“Aubrey, dance with us!” one cried. Donall recognized her voice from the fireplace. Her white-blond hair was short and ragged, and she wore a collar-like necklace of woven white cord and beads.
“My pleasure, Cissa.” A lean, bare-chested fairy stood at the edge of the circle. His hair as yellow as straw stuck out at all angles. Golden wings sprouted on his back, and he flew up join Cissa. He wore a similar chocker, the color of rope, and more ornate. “And you, Glory.” He held out a gentlemanly hand to the other female fairy.
Glory’s golden hair fell gently over her shoulders and around her breasts. Her nipples were clearly visible through the filmy material she wore – as was the dark patch between her legs. She had large eyes and thick lips painted garish red, yet she seemed shy. She was the most beautiful creature Donall had ever seen.
“Take care.” The warning came from first voice in the fireplace, the one who’d claimed some sort of victory. Its owner rose to his feet within the circle. He was tall and muscular, of aristocratic bearing, with sleek dark hair pulled off his face like an American Indian and secured by two silver sticks. “I don’t want to disturb Lord Dumnos.”
He wore a skin-tight waistcoat and no shirt. His necklace was different than the others. A simple black collar with a bright-cut stone at its center that caught and reflected moonlight like a diamond.
They all wore collar-like necklaces of different designs. Straw-haired Aubrey’s was the most elaborate, extending over his bare chest and loaded with beads of glass and stone. An expression of his self-opinion, Donall supposed.
“You’re not yet our king, Dandelion,” Aubrey said to the dark-haired fairy. “You haven’t completed the dare. Perhaps it’s as I feared.” He sighed without sincerity. “You don’t have what it takes to challenge Idris.”
Dandelion glared at Aubrey and emptied the liquid contents of a leather bag into a magnificent glass cup. The others stopped dancing, stopped piping, stopped drumming. Donall would lay bets the clear liquid wasn’t water.
“Say the words.” Cissa circled Dandelion and kissed his cheek fondly then flew back up to Glory. They linked arms, a delightful picture floating in the air, silhouetted against the moon.
“Say the words. Say the words.” The fairies chanted, quieting as Dandelion made eye contact with them one by one. When they were silent, he tossed the bag aside and raised the cup. Moonlight illuminated its embedded jewels of blue, green and red and shone on Dandelion’s long hair – which wasn’t brown or black but very dark chestnut red.
“By the fae cup I swear,
And by dandelion wine,
To claim the fae crown
Ever meant to be mine.”
He drank, and the stillness was like a sacred silence. Aubrey watched intently. His lips curled with satisfaction as Dandelion finished the draught.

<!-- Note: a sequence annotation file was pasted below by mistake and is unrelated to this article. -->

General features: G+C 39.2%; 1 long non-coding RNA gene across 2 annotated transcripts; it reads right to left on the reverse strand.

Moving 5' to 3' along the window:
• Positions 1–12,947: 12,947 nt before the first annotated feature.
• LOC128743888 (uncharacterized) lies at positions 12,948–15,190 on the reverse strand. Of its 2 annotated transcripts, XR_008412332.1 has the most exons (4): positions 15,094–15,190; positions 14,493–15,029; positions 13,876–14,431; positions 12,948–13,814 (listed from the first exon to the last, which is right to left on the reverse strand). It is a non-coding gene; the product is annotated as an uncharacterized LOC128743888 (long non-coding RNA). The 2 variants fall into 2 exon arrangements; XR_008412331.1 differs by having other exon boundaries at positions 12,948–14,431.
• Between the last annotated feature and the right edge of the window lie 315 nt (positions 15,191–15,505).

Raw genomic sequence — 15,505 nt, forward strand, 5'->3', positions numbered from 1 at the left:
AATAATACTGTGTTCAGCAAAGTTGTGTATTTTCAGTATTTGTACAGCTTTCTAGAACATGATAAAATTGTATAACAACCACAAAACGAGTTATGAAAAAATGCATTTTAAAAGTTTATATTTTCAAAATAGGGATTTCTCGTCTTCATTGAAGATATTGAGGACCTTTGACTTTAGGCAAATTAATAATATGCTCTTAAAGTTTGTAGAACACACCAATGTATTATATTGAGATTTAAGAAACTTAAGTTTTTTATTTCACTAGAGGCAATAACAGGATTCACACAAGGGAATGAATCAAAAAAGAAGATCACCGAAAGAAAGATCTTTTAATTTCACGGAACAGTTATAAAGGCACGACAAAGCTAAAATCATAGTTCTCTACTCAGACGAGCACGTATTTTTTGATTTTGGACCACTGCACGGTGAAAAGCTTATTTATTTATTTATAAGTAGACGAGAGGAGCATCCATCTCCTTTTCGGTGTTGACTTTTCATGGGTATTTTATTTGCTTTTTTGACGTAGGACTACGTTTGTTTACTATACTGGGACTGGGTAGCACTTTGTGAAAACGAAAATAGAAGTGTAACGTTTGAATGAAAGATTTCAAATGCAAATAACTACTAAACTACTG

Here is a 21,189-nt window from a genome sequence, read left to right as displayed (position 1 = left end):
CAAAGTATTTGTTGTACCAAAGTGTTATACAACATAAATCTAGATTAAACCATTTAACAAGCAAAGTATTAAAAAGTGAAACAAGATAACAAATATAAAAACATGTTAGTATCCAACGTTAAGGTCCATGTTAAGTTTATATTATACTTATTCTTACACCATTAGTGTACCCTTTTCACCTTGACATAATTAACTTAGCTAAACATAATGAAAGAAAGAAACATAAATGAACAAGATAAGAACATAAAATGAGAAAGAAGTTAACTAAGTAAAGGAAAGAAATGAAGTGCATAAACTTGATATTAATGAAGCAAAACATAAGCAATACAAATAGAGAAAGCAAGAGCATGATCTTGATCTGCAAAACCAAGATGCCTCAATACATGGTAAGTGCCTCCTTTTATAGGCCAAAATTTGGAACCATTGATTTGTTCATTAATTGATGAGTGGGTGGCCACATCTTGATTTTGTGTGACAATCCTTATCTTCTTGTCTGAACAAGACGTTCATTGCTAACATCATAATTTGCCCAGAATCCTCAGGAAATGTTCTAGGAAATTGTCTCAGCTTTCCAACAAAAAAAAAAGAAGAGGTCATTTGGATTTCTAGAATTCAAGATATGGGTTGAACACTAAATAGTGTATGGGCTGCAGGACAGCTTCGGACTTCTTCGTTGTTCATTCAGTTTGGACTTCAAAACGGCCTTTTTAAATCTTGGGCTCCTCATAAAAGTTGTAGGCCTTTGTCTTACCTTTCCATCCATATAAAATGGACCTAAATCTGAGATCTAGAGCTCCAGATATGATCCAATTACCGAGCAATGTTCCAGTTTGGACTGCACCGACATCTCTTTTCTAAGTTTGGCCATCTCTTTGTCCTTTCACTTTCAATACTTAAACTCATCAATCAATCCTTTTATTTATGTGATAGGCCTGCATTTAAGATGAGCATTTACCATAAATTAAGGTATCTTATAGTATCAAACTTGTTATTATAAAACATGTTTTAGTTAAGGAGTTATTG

With the last swallow Cissa cried, “Hurray!” She and Glory flew above Dandelion and threw dust over him in a sparkling shower. Donall couldn’t see where they got the stuff. It seemed to shoot like magic from their fingers. The music started up again. “Come, dance!” Cissa and Glory circled three times, tossing more fairy dust that exploded like tiny fireworks over the players.
Dandelion’s wings sprouted, huge and dark. They unfolded with masculine vigor, and he lifted off the roof. Donall expected the fairy to make a grand sweep over the heads of the others, a victory lap or some hubristic demonstration. Instead, Dandelion lurched and bumped against Glory’s wings. She cried out in surprise – and in pain.
“Slurry, Gloweye – I mean I’m sorry, Glory.” Dandelion’s face paled. He teetered in the air, unbalanced, and shot an accusing glance at Aubrey. The smirking fairy didn’t seem at all surprised by Dandelion’s awkwardness. In fact, his smirk had turned to jubilation.
Donall leaned forward for a better view and lost his own balance. He cried out as he smashed his knee against the wall’s edge.
“Someone’s here.” Glory’s gaze met Donall’s, and a jolt of desire whipped through him. “Fly away!”
“No!” Donall cried. He couldn’t bear the thought of her flying away. She was the most beautiful creature he’d ever seen. He had to know her. Touch her. Kiss her.
She smiled, and he was lost in her gaze. So kind. So full of promise. Her lips were red and full and luscious. She touched her throat and disappeared.
He ran to the fairy circle.
“Everyone fly!” Aubrey gave Donall a wicked leer, touched his throat, and was gone.
Amid a flutter of wings and strange pops and flashes, Donall spun around at the roof’s edge. They were all gone, but at his feet something gleamed. He picked up the glass cup, stunning in the moonlight.
“Ach!” The scream came from just beyond the roof’s edge where Dandelion hovered. He was at a listing angle, his eyes wide with rage. His wings beat angrily against the air.
With one hand, Donall hugged the beautiful prize to his chest. With the other, he desperately dug the crumbs of holy cake out of his robe pocket and threw them in the direction of the angry drugged fairy.
At the same moment green streaks of light shot through the night sky, and Donall let loose a whoop. The northern lights! He locked gazes with the mad Dandelion. It was a sign. He was in luck. The lights meant Brother Sun and Sister Moon meant Donall to have the cup. He tossed another handful of holy cake crumbs.
The fairy shrieked again, a cry of emotional agony. He spun three times at blinding speed and pointed at Donall and chanted:
“If this cup does shatter or crack,
Bausiney’s line will meet its lack.”
With a pop and flash, he was gone.